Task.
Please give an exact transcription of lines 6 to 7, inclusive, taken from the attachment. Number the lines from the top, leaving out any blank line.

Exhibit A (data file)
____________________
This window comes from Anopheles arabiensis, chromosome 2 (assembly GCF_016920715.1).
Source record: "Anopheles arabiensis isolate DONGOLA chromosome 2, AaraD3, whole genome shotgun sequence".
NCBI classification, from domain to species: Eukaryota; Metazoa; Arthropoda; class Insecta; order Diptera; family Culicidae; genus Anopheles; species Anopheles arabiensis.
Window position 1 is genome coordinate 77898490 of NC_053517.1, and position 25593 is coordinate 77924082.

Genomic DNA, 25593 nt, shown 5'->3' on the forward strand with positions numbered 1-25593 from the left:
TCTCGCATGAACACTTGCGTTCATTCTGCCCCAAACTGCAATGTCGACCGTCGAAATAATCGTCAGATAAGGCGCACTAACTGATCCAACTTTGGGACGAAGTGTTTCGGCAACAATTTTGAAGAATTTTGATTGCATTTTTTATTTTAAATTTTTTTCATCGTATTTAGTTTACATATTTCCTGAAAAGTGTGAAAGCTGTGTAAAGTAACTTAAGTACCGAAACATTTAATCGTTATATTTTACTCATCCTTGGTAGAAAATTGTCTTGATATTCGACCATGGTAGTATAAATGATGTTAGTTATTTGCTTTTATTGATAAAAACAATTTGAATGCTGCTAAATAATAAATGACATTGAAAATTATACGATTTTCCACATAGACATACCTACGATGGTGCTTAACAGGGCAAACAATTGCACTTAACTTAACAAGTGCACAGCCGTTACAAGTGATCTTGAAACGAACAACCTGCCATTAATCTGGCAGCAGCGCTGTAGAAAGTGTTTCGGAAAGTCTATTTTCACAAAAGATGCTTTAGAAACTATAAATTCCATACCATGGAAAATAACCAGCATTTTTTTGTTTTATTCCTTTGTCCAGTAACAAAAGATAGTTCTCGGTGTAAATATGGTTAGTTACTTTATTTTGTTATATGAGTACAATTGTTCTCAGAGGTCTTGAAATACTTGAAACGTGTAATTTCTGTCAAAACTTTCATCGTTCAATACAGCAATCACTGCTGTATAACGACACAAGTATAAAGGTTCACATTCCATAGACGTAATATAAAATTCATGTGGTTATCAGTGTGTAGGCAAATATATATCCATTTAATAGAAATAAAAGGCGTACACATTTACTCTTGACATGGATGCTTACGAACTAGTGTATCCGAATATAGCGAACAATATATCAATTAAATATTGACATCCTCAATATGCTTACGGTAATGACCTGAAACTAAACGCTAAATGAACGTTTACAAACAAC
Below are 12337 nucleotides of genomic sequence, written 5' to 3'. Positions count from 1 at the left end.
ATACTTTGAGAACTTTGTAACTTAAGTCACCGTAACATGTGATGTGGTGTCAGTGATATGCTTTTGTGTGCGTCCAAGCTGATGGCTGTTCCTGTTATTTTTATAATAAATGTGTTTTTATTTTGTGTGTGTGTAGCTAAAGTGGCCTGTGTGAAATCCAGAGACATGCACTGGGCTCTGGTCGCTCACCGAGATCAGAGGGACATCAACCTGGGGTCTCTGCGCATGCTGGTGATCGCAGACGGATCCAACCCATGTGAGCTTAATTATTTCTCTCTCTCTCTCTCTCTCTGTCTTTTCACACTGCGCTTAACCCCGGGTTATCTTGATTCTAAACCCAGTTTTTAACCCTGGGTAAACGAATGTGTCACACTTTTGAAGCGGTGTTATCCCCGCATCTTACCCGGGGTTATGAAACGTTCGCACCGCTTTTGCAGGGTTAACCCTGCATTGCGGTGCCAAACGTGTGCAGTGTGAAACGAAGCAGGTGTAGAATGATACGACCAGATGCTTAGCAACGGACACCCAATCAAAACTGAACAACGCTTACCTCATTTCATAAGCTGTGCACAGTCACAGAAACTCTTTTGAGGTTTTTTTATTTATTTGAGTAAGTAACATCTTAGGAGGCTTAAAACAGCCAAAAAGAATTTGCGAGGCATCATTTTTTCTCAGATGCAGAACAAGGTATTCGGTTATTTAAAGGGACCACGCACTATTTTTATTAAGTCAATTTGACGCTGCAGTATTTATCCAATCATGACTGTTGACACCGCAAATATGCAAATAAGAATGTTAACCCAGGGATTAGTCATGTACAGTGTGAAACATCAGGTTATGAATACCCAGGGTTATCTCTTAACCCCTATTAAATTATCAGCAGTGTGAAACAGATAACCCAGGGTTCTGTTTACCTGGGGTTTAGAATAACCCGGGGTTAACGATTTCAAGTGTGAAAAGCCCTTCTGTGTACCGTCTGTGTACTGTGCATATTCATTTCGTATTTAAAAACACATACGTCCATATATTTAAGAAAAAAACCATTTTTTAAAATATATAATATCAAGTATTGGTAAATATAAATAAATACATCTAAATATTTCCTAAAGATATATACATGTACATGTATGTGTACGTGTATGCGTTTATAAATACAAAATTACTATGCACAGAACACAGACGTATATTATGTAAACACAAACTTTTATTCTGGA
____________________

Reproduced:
TCTCGCATGAACACTTGCGTTCATTCTGCCCCAAACTGCAATGTCGACCGTCGAAATAATCGTCAGATAAGGCGCACTAACTGATCCAACTTTGGGACGAAGTGTTTCGGCAACAATTTTGAAGAATTTTGATTGCATTTTTTATTTTAAATTTTTTTCATCGTATTTAGTTTACATATTTCCTGAAAAGTGTGAAAGCTGTGTAAAGTAACTTAAGTACCGAAACATTTAATCGTTATATTTTACTCATCCTTGGTAGAAAATTGTCTTGATATTCGACCATGGTAGTATAAATGATGTTAGTTATTTGCTTTTATTGATAAAAACAATTTGAATGCTGCTAAATAATAAATGACATTGAAAATTATACGATTTTCCACATAGACATACCTACGATGGTGCTTAACAGGGCAAACAATTGCACTTAACTTAACAAGTGCACAGCCGTTACAAGTGATCTTGAAACGAACAACCTGCCATTAATCTGGCAGCAGCGCTGTAGAAAGTGTTTCGGAAAGTCTATTTTCACAAAAGATGCTTTAGAAACTATAAATTCCATACCATGGAAAATAACCAGCATTTTTTTGTTTTATTCCTTTGTCCAGTAACAAAAGATAGTTCTCGGTGTAAATATGGTTAGTTACTTTATTTTGTTATATGAGTACAATTGTTCTCAGAGGTCTTGAAATACTTGAAACGTGTAATTTCTGTCAAAACTTTCATCGTTCAATACAGCAATCACTGCTGTATAACGACACAAGTATAAAGGTTCACATTCCATAGACGTAATATAAAATTCATGTGGTTATCAGTGTGTAGGCAAATATATATCCATTTAATAGAAATAAAAGGCGTACACATTTACTCTTGACATGGATGCTTACGAACTAGTGTATCCGAATATAGCGAACAATATATCAATTAAATATTGACATCCTCAATATGCTTACGGTAATGACCTGAAACTAAACGCTAAATGAACGTTTACAAACAAC
Below are 12337 nucleotides of genomic sequence, written 5' to 3'. Positions count from 1 at the left end.